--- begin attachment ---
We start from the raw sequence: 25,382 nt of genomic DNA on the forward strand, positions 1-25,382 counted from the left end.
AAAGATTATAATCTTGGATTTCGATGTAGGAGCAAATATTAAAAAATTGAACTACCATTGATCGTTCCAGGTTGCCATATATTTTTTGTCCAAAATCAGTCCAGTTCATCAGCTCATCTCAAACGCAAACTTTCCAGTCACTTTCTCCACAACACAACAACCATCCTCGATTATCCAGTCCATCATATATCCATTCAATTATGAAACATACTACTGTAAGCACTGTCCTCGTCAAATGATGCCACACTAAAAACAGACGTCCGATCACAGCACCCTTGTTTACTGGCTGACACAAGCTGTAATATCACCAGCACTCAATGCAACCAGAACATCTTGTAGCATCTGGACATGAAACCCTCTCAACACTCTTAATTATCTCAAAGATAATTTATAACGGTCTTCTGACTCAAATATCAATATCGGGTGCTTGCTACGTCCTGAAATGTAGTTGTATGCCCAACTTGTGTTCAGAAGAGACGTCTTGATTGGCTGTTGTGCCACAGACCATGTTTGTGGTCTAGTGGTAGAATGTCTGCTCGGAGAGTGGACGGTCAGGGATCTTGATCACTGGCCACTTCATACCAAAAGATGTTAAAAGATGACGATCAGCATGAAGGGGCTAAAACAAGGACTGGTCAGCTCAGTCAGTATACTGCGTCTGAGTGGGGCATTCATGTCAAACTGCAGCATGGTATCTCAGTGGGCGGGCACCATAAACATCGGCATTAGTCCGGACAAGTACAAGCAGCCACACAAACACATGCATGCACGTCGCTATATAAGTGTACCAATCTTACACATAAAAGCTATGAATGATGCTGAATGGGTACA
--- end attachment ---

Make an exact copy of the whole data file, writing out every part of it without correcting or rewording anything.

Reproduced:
We start from the raw sequence: 25,382 nt of genomic DNA on the forward strand, positions 1-25,382 counted from the left end.
AAAGATTATAATCTTGGATTTCGATGTAGGAGCAAATATTAAAAAATTGAACTACCATTGATCGTTCCAGGTTGCCATATATTTTTTGTCCAAAATCAGTCCAGTTCATCAGCTCATCTCAAACGCAAACTTTCCAGTCACTTTCTCCACAACACAACAACCATCCTCGATTATCCAGTCCATCATATATCCATTCAATTATGAAACATACTACTGTAAGCACTGTCCTCGTCAAATGATGCCACACTAAAAACAGACGTCCGATCACAGCACCCTTGTTTACTGGCTGACACAAGCTGTAATATCACCAGCACTCAATGCAACCAGAACATCTTGTAGCATCTGGACATGAAACCCTCTCAACACTCTTAATTATCTCAAAGATAATTTATAACGGTCTTCTGACTCAAATATCAATATCGGGTGCTTGCTACGTCCTGAAATGTAGTTGTATGCCCAACTTGTGTTCAGAAGAGACGTCTTGATTGGCTGTTGTGCCACAGACCATGTTTGTGGTCTAGTGGTAGAATGTCTGCTCGGAGAGTGGACGGTCAGGGATCTTGATCACTGGCCACTTCATACCAAAAGATGTTAAAAGATGACGATCAGCATGAAGGGGCTAAAACAAGGACTGGTCAGCTCAGTCAGTATACTGCGTCTGAGTGGGGCATTCATGTCAAACTGCAGCATGGTATCTCAGTGGGCGGGCACCATAAACATCGGCATTAGTCCGGACAAGTACAAGCAGCCACACAAACACATGCATGCACGTCGCTATATAAGTGTACCAATCTTACACATAAAAGCTATGAATGATGCTGAATGGGTACA